March 08, 2017

09/03/2017: Fortification investment

by Stephanie Santana, FFI Graduate Research Assistant, Emory University

‘Childhood Anemia is associated with a 2.5 percent drop in wages in adulthood’

Without testing, it is impossible to know whether flour has been fortified. Flour with added vitamins and minerals will smell, look, and bake exactly the same as unfortified flour.

However, whilst these ingredients may be invisible, their profound positive effects are very much tangible for millions of people who consume baked goods every day.
 


The nutrients, such as iron and folic acid, yield healthier individuals, especially mothers and babies, and lead an economically strong society as well.

For years, researchers have highlighted the financial benefits of interventions to increase a population’s vitamin and mineral intake. In 2008, Nobel laureate economists suggested that the most effective investment in fighting hunger was food fortification and supplements.

The 2012 Copenhagen Consensus, a conference that sought to shape development spending in addressing some of the world’s biggest problems, found similar sentiments. According to the Consensus, each dollar spent on reducing chronic under-nutrition yields a $30 payoff.

How do these financial benefits occur?
First, consider iron. People who suffer from iron deficiency anemia experience lethargy as a result of low hemoglobin in their blood cells.

Less energy causes decreased productivity; anemia is estimated to contribute to five percent lower productivity for light work and 17 percent lower productivity for heavy manual labor. Decreased productivity could yield loss of income on the individual level, resulting in loss of overall country capital at the societal level.

Additional economic loss comes from iron deficiency among children. This inhibits cognitive development, which in turn limits future earnings.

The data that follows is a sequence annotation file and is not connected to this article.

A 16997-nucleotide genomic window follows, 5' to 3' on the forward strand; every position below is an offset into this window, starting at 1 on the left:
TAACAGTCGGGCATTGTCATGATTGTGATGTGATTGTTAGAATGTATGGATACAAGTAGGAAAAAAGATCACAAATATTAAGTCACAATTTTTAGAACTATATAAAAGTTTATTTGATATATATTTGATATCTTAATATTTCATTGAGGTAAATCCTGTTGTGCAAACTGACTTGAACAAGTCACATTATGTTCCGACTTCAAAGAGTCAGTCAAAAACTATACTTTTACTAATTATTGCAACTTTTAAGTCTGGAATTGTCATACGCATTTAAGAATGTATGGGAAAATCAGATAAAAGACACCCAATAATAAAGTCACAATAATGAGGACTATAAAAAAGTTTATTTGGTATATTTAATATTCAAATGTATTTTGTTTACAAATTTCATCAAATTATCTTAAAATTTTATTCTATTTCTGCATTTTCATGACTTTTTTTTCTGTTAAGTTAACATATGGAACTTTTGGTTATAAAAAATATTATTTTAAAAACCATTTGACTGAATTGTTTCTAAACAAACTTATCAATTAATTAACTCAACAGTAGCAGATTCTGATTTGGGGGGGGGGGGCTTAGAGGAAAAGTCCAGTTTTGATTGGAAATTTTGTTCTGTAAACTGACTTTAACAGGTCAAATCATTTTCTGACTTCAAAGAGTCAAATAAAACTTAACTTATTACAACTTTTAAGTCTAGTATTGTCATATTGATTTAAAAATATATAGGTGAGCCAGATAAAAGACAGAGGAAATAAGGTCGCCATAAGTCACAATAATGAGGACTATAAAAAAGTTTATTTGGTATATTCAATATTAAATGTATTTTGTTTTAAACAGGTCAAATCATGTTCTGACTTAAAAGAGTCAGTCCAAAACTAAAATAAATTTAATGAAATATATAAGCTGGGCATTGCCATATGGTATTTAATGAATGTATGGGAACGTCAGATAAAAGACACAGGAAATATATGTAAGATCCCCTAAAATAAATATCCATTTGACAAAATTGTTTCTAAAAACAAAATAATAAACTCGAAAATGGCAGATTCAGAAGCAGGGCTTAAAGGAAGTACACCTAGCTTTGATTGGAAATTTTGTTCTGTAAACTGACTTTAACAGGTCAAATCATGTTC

Consequently childhood anemia is associated with a 2.5 percent drop in wages in adulthood.

Iron
Adding iron to flour can prevent many of the problems associated with iron deficiency anemia. Fortification led to a 27 percent reduction of anemia in Kuwait among adult women and a 45 percent reduction in Costa Rica.

An early study of the connection between working productivity and iron status was in 1979 in Sri Lanka. It found that after one month, workers who had received iron treatment could pick 0.3 kilograms of tea a day, which was significantly greater than the quantity of tea picked by those who received placebos.

Nutrition is such an important factor for economic progress that it is stated in the United Nations’ Sustainable Development goals. The goals call for ending all forms of malnutrition by the year 2030, noting that ending malnutrition is an important factor for economic development.


Read the full article HERE.
 

The Global Miller
This blog is maintained by The Global Miller staff and is supported by the magazine Milling and Grain
which is published by Perendale Publishers Limited.


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